Mortgage Rates Remain in Narrow Range Ahead of Important Week


Mortgage Rates moved modestly higher today, but remain in an excruciatingly narrow range in the bigger picture.  Actually, there’s nothing too excruciating about it, unless you’re trying to find something interesting to say about day-to-day rate movement.  Otherwise, it’s actually fairly pleasant that such a boring, persistent range has taken shape fairly close to all-time lows.  

In terms of conventional 30yr fixed quotes on top tier scenarios, the best we’ve ever seen was a range from 3.125%-3.25% on a few days in late 2012.  We did manage to spend a few days back at 3.25% in early July 2016, but since then, this new range rests between 3.375% and 3.5%.  In other words, rates have held for more than a month at levels that are a mere quarter point higher than the all-time lows that only held for a few days.  Ergo, unless you happen to be one of the lucky few that could get an application in during those brief opportunities, today’s rates might as well be all-time lows.  Congrats!

The narrowness may be coming to an end next week.  There’s never a guarantee about future market movement, of course, but lots of investors are looking at next week’s Jackson Hole symposium (a big fireside chat with the Fed where the sitting Chairperson often gives a slightly less cryptic outlook for the near-term path of rates) as the moment that rates will have to pick a side of the range and move in that direction for a while.  Granted, the Fed Funds Rate does not directly affect mortgage rates, but if markets suddenly see greater chances of a Fed rate hike based on something Yellen says as Jackson Hole, mortgage rates would likely opt to move higher.  

Loan Originator Perspectives

Yesterday was a decent day to lock in, all things considered. I would be skeptical of locking into today’s weakness on a Friday, but again things can get very ugly very quickly. I will recommend not locking in today, but only because I locked in the majority of loans closing inside of 30 days yesterday. Have a great weekend. –Constantine Floropoulos, VP, The Federal Savings Bank

The benchmark 10 year note is flirting with breaking the range to the top side this morning.  If the 10 year holds below 1.59, I would float over the weekend.  If that breaks, I would look to lock today. –Victor Burek, Churchill Mortgage

Today’s Best-Execution Rates

  • 30YR FIXED – 3.375 – 3.5%
  • FHA/VA – 3.0 – 3.25%
  • 15 YEAR FIXED – 2.75%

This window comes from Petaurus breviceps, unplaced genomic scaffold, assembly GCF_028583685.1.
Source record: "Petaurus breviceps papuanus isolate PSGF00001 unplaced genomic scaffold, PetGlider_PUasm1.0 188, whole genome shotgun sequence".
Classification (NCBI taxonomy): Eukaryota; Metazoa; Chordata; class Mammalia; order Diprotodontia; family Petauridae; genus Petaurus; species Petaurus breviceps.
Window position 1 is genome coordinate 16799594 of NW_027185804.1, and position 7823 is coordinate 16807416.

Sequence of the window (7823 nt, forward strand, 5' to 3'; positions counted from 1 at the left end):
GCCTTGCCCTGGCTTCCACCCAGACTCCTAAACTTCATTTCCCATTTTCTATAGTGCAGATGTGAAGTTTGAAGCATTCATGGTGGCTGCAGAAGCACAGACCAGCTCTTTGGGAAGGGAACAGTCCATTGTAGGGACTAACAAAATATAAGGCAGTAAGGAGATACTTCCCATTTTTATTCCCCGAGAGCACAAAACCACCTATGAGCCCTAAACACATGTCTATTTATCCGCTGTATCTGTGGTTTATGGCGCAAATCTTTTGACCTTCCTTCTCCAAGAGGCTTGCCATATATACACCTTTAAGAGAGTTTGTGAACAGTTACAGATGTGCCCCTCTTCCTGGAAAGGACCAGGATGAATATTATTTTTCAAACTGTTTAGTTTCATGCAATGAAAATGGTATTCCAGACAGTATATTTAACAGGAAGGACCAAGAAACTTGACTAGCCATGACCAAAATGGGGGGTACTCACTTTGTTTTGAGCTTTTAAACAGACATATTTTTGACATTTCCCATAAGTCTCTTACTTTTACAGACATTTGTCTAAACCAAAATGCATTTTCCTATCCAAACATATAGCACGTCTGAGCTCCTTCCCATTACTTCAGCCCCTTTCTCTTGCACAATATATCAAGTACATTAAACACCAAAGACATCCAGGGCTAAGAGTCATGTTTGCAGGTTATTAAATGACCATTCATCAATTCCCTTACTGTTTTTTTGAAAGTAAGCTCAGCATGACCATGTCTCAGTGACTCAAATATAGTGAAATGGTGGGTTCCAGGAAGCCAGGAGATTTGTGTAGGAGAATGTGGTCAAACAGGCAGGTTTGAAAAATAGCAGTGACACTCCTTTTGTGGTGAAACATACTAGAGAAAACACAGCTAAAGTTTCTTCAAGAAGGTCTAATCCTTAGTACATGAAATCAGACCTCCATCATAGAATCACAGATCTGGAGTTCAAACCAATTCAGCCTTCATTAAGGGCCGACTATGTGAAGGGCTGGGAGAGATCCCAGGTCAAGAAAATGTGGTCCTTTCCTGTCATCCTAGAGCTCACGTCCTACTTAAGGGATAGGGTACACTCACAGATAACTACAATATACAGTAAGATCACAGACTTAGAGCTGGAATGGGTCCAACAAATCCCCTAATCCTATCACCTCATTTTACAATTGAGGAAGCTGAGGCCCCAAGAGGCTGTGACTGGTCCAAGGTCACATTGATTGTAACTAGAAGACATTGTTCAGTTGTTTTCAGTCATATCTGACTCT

• 5 YEAR ARMS –  2.75 – 3.25% depending on the lender

Ongoing Lock/Float Considerations

  • In the biggest of pictures, “global growth concerns” remain the driving force behind the long-term trend toward lower rates
  • Amid that trend, periodic corrections toward higher rates can and will happen.  These can happen for no apparent reason, or they can be brought on by changes in expectations surrounding central bank policy at home and abroad, as well as geopolitical and systemic risks

  • Time horizon and risk tolerance are 2 variables to consider when it comes to locking.  If you have plenty of time and don’t mind losing some ground, set a limit as to how much higher rates could go before you’d lock to avoid further losses, and then float in the hopes of never seeing that limit.
  • In the shorter-term, it’s always good to look for lock opportunities after rates have been moving lower or sideways repeatedly, especially if they’ve since begun to move back up in any sort of consistent way. 
  • As always, please keep in mind that the rates discussed generally refer to what we’ve termedbest-execution(that is, the most frequently quoted, conforming, conventional 30yr fixed rate for top tier borrowers, based not only on the outright price, but also ‘bang-for-the-buck.’  Generally speaking, our best-execution rate tends to connote no origination or discount points–though this can vary–and tends to predict Freddie Mac’s weekly survey with high accuracy.  It’s safe to assume that our best-ex rate is the more timely and accurate of the two due to Freddie’s once-a-week polling method).

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